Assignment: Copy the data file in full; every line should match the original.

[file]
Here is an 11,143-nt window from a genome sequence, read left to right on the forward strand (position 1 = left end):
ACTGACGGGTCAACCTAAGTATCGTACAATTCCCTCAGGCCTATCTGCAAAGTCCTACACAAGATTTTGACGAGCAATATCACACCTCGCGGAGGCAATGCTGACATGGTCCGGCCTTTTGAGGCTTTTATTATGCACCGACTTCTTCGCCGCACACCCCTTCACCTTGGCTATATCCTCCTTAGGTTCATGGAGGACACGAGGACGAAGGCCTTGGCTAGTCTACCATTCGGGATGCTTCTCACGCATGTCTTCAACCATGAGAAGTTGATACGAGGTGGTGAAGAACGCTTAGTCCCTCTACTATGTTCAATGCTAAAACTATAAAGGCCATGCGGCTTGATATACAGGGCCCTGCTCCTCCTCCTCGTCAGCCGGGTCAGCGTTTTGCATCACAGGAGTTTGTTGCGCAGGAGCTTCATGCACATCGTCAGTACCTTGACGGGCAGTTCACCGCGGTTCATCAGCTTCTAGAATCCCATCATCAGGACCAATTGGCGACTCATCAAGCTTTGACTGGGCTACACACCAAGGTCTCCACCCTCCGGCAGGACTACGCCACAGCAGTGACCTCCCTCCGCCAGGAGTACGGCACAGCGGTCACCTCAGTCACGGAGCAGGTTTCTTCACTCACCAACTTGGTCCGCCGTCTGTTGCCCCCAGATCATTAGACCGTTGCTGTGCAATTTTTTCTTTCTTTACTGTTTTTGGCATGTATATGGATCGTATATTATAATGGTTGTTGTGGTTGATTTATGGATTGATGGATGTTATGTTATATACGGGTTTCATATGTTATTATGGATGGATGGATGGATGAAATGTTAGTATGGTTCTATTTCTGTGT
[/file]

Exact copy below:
Here is an 11,143-nt window from a genome sequence, read left to right on the forward strand (position 1 = left end):
ACTGACGGGTCAACCTAAGTATCGTACAATTCCCTCAGGCCTATCTGCAAAGTCCTACACAAGATTTTGACGAGCAATATCACACCTCGCGGAGGCAATGCTGACATGGTCCGGCCTTTTGAGGCTTTTATTATGCACCGACTTCTTCGCCGCACACCCCTTCACCTTGGCTATATCCTCCTTAGGTTCATGGAGGACACGAGGACGAAGGCCTTGGCTAGTCTACCATTCGGGATGCTTCTCACGCATGTCTTCAACCATGAGAAGTTGATACGAGGTGGTGAAGAACGCTTAGTCCCTCTACTATGTTCAATGCTAAAACTATAAAGGCCATGCGGCTTGATATACAGGGCCCTGCTCCTCCTCCTCGTCAGCCGGGTCAGCGTTTTGCATCACAGGAGTTTGTTGCGCAGGAGCTTCATGCACATCGTCAGTACCTTGACGGGCAGTTCACCGCGGTTCATCAGCTTCTAGAATCCCATCATCAGGACCAATTGGCGACTCATCAAGCTTTGACTGGGCTACACACCAAGGTCTCCACCCTCCGGCAGGACTACGCCACAGCAGTGACCTCCCTCCGCCAGGAGTACGGCACAGCGGTCACCTCAGTCACGGAGCAGGTTTCTTCACTCACCAACTTGGTCCGCCGTCTGTTGCCCCCAGATCATTAGACCGTTGCTGTGCAATTTTTTCTTTCTTTACTGTTTTTGGCATGTATATGGATCGTATATTATAATGGTTGTTGTGGTTGATTTATGGATTGATGGATGTTATGTTATATACGGGTTTCATATGTTATTATGGATGGATGGATGGATGAAATGTTAGTATGGTTCTATTTCTGTGT